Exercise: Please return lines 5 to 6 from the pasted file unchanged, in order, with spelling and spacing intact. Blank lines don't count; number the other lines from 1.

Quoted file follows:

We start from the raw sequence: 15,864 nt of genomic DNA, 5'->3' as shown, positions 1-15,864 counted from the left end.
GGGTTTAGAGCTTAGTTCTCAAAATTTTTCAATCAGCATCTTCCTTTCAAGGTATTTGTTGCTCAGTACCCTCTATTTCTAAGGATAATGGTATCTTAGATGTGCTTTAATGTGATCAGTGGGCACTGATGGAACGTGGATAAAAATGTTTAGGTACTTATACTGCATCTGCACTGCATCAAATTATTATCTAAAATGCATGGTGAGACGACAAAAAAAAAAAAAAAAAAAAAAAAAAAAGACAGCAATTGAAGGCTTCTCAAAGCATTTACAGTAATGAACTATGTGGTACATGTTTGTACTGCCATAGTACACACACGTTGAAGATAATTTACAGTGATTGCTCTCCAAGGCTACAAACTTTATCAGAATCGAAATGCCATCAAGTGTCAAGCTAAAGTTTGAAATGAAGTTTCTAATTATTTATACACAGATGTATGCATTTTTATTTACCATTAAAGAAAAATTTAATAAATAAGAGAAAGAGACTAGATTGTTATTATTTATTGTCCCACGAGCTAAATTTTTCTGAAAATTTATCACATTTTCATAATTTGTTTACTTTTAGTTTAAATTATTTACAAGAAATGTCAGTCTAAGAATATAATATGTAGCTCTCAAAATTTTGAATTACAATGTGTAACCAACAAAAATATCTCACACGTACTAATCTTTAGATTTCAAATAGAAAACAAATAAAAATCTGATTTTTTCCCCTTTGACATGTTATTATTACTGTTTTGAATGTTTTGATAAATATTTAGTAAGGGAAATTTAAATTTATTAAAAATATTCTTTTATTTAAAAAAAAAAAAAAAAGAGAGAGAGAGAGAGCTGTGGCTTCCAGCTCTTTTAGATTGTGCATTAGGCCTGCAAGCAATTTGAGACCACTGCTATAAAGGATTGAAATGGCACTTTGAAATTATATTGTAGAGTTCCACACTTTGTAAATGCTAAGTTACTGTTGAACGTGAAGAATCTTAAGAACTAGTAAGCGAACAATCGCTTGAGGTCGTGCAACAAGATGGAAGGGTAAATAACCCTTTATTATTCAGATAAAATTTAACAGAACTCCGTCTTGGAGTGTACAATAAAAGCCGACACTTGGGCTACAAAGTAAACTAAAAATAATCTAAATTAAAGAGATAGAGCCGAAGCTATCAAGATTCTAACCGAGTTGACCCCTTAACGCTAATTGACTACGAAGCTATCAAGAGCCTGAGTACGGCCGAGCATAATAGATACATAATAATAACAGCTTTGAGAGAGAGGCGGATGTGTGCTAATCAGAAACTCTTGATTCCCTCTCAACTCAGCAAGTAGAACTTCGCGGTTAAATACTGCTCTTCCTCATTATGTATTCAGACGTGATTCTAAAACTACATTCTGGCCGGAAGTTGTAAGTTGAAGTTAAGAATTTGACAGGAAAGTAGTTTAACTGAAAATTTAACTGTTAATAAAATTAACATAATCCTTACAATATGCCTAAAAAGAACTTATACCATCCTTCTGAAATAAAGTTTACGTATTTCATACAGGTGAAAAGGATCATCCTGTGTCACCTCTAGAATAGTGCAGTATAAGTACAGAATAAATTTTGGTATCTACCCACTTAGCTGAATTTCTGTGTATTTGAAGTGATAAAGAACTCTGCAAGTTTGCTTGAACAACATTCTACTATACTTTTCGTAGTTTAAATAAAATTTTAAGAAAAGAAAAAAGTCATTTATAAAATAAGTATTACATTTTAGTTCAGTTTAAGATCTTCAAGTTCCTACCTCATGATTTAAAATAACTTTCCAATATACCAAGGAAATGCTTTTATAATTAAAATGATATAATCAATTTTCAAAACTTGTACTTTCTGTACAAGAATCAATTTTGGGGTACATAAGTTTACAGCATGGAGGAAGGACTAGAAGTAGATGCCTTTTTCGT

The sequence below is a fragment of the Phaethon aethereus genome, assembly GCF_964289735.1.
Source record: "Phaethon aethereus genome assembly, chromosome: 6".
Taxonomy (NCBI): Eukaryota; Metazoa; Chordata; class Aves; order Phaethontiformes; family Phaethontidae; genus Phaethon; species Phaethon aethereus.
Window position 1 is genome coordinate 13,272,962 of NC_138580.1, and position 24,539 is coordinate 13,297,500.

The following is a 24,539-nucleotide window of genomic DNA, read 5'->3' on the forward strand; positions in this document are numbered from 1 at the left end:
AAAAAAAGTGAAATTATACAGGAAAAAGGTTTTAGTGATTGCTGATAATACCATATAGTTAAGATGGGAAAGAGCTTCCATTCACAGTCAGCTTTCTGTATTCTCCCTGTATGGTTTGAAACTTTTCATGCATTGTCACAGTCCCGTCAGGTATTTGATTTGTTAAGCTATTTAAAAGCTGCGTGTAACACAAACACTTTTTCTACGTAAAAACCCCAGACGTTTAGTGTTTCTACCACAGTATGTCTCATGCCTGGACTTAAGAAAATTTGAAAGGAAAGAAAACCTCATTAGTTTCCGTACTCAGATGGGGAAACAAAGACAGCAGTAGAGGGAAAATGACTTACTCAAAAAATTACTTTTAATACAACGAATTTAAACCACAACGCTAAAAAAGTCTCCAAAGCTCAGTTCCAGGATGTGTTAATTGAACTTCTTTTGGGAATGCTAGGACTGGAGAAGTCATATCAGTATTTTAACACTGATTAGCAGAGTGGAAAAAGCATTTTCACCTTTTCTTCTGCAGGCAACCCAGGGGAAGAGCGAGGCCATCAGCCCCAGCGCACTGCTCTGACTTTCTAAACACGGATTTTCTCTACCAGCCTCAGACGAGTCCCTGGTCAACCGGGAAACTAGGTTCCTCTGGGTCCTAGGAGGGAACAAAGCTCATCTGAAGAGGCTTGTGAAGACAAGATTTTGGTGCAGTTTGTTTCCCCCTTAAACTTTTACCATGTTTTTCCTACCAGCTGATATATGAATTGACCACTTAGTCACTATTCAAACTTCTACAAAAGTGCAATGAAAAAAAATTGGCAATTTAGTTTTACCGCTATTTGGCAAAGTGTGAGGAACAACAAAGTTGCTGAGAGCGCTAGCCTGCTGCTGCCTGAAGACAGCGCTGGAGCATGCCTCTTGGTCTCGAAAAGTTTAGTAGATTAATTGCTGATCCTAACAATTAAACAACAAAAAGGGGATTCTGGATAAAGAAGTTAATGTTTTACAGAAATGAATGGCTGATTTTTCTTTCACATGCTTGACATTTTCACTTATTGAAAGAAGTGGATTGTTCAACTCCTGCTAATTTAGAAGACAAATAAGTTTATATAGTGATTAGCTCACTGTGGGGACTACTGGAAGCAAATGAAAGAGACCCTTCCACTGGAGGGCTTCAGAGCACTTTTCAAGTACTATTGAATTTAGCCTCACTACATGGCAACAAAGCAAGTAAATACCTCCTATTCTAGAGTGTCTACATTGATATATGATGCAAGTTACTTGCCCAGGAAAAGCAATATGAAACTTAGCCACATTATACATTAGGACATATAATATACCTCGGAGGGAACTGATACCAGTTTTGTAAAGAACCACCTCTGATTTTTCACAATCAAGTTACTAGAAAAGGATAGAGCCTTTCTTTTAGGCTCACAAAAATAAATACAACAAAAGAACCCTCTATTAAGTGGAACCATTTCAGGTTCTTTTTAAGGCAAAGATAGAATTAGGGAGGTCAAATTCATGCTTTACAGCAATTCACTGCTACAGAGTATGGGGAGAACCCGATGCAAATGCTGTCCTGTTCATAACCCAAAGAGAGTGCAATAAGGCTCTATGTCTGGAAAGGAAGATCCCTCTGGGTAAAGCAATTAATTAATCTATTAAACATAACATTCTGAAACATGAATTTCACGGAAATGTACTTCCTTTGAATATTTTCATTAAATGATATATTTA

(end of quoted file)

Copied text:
Taxonomy (NCBI): Eukaryota; Metazoa; Chordata; class Aves; order Phaethontiformes; family Phaethontidae; genus Phaethon; species Phaethon aethereus.
Window position 1 is genome coordinate 13,272,962 of NC_138580.1, and position 24,539 is coordinate 13,297,500.